LGBTQ icon Tom of Finland—the artist who saw his “pornographic” drawings of well-endowed hunks go from criminal to celebrated—is the fascinating focus of director Dome Karukoski’s biopic, starring an excellent Pekka Strang. Moving from WWII through to Tom’s halcyon days and nights in the California of the 1970s and 80s, the drama “is most effective at showcasing the bountiful beauty of [Tom’s] fleshy, filthy sketches, as well as the empowered pursuit of pleasure for which they continue to stand.”—Variety

The Other Side of Hope

The Finnish master of the droll and the deadpan, Aki Kaurismäki, returns with a second feature (after Le Havre) concerning the European refugee crisis, this one about a Syrian (Sherwan Haji) who washes up on Finland’s glum shores and becomes an unlikely friend to a middle-aged Finnish shirt salesman (Sakari Kuosmanen) in the midst of re-making his life. Compassionate and wryly funny by turns, this is Kaurismäki firing on all cylinders. “A deeply humane film, as well as a quietly hilarious one.”—Time Out

Winter Brothers

Captivatingly shot in a cool 16mm that complements its snowy environment, Hlynur Pálmason’s film is an immersive look into the world of an Icelandic limestone mine through the eyes of Emil, an awkward, fragile man who can’t quite fit in. An eccentric, dissonant account of outsiderdom, it’s punctuated with bursts of surrealism and bouts of dark humour. “An impressively original, auspiciously idiosyncratic debut, one that scratches away at truths about masculinity, lovelessness and isolation…”—Variety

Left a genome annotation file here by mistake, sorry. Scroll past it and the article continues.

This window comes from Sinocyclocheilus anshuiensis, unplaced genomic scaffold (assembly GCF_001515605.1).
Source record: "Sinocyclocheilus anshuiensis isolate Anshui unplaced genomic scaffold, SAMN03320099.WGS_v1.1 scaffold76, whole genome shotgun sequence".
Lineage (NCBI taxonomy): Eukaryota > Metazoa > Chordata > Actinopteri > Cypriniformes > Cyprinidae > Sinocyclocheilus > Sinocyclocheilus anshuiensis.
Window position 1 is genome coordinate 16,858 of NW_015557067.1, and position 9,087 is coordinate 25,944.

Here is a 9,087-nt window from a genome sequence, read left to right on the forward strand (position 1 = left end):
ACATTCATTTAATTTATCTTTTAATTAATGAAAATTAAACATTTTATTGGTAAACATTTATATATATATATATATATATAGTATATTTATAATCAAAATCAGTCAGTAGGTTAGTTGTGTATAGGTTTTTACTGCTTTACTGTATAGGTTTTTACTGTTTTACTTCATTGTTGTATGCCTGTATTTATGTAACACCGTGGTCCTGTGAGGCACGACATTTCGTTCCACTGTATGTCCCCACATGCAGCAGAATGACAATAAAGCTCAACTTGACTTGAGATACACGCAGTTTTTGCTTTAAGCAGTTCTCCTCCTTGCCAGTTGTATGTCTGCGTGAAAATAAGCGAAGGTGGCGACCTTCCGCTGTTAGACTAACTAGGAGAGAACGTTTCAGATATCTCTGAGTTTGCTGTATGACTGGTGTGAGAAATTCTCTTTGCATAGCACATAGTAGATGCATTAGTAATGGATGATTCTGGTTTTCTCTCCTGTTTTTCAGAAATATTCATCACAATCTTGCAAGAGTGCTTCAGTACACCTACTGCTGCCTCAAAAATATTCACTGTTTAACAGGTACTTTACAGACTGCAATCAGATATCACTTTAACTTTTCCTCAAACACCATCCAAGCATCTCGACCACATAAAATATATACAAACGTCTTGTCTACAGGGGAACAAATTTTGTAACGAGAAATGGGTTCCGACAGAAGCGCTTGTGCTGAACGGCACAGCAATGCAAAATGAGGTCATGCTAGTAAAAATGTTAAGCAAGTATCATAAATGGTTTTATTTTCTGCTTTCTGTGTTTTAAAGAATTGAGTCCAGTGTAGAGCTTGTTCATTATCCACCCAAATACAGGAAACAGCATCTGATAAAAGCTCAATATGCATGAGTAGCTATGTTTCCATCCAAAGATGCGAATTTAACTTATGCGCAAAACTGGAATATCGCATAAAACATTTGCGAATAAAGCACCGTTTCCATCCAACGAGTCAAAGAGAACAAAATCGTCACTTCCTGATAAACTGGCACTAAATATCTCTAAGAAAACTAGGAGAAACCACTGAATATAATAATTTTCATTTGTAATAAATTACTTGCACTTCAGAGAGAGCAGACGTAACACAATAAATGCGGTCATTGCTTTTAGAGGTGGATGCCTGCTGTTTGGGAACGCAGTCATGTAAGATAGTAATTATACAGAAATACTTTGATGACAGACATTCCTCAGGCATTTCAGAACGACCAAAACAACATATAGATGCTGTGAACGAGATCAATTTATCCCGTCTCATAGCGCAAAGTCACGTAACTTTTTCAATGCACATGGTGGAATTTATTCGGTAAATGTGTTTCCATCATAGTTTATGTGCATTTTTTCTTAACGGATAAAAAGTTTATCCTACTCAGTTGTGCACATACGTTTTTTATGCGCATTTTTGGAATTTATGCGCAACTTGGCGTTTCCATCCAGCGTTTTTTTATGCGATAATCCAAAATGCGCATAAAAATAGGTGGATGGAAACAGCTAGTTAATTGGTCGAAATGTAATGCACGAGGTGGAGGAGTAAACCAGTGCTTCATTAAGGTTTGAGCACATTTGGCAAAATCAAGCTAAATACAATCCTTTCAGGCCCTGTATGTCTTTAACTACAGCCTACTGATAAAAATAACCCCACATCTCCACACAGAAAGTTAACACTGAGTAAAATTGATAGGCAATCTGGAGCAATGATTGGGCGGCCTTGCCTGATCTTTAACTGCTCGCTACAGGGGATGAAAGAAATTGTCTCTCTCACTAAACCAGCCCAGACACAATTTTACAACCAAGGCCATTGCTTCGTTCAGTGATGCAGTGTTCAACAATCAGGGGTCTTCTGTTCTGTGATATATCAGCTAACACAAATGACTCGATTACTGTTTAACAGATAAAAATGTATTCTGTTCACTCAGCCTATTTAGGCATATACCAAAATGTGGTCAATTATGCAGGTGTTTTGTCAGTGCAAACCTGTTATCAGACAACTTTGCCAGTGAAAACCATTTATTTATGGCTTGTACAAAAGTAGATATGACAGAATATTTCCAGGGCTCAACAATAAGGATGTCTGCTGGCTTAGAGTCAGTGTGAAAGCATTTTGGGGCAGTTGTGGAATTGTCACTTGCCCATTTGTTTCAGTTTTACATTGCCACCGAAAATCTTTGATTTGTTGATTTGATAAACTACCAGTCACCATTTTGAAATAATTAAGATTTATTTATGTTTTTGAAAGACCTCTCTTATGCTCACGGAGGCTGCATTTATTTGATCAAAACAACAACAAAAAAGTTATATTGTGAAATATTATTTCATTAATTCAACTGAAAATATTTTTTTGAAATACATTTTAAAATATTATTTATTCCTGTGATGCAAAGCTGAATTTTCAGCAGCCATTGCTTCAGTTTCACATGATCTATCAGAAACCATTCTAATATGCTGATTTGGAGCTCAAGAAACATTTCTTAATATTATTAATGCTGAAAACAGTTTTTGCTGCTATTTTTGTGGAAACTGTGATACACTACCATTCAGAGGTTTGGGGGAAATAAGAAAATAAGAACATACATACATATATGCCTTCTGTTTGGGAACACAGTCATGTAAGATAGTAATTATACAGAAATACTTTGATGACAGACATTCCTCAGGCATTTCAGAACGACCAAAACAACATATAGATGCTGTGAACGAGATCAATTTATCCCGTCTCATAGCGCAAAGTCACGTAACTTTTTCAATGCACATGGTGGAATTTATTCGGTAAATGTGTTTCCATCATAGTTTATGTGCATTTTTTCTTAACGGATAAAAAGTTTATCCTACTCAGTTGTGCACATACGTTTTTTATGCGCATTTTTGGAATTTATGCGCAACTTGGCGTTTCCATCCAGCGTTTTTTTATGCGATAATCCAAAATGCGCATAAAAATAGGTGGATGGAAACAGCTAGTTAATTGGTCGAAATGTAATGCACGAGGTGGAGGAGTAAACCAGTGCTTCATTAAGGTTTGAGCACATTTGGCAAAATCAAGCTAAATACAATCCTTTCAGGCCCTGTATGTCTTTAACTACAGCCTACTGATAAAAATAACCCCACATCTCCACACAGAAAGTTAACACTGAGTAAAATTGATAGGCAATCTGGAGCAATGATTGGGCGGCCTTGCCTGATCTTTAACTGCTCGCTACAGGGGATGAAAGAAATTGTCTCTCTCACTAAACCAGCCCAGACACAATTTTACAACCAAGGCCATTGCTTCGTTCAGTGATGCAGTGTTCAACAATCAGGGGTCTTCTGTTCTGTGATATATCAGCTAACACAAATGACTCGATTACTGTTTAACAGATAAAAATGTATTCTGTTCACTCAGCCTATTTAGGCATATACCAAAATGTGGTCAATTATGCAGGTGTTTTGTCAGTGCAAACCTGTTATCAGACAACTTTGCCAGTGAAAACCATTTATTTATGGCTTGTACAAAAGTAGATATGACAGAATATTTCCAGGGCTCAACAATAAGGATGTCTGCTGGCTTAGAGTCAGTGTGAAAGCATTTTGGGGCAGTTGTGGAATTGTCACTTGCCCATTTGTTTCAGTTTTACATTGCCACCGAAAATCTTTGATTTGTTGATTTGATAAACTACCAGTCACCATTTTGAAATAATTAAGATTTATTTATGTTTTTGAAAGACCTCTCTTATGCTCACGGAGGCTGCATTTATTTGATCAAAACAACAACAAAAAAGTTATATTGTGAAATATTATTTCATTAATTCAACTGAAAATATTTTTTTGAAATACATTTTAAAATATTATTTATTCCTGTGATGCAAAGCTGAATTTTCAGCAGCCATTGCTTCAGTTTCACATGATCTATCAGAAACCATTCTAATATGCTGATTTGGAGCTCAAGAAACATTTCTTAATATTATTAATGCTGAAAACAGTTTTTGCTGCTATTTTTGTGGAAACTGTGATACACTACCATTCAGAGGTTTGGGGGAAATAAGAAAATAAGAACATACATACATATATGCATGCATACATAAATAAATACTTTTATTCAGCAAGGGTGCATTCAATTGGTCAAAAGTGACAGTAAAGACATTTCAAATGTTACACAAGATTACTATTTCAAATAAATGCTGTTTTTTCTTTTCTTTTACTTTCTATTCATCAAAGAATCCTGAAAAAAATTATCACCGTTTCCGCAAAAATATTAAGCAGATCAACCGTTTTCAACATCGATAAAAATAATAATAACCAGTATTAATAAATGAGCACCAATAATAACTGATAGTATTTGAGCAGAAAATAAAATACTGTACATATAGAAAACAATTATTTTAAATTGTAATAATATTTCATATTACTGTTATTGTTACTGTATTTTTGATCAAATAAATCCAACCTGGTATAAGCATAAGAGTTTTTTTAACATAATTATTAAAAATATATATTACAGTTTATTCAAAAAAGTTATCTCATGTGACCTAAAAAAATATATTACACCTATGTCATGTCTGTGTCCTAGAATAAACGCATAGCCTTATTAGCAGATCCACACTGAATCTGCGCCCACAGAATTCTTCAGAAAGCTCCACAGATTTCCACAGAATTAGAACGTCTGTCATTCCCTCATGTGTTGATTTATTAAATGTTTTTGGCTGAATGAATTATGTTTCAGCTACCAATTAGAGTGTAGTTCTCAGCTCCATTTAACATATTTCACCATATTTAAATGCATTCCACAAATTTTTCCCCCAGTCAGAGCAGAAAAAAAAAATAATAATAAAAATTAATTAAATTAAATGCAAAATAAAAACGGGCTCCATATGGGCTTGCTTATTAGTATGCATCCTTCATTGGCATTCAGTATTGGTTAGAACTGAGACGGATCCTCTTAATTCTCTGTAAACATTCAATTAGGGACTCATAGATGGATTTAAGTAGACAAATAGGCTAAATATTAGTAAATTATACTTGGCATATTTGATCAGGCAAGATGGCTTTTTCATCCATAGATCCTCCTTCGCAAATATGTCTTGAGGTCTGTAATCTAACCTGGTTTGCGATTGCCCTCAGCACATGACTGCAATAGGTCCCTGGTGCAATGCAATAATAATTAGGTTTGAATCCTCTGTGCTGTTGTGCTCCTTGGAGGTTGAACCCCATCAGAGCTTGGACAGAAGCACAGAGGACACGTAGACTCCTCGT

FarewellFarewellToTheParents(Trailer not available)

Based on Peter Weiss’ 1960 story of the same name, Farewell traces the early years and initial forays into artistic creation of the novelist, playwright, artist and filmmaker who became one of the German language’s most important artistic figures of the 20th century. Framed as a struggle to escape both historical events (he and his half-Jewish kin undertook a cross-Europe odyssey in the 1930s and 40s) and the reins of family, Astrid Johanna Ofner’s debut is a literary adaptation unlike any other.

Spotlight on France

The Young Karl Marx

Fresh off the success of I Am Not Your Negro, Raoul Peck—aided by screenwriter Pascal Bonitzer—tackles the early days of the friendship between Karl Marx (August Diehl) and Friedrich Engels (Stefan Konarske) as they struggle to establish the Communist Party and complete the Communist Manifesto… “This intense, fervent film about the early development of communism… shouldn’t work, but it does, due to the intelligence of the acting and the stamina and concentration of the writing and directing.”—Guardian

The Workshop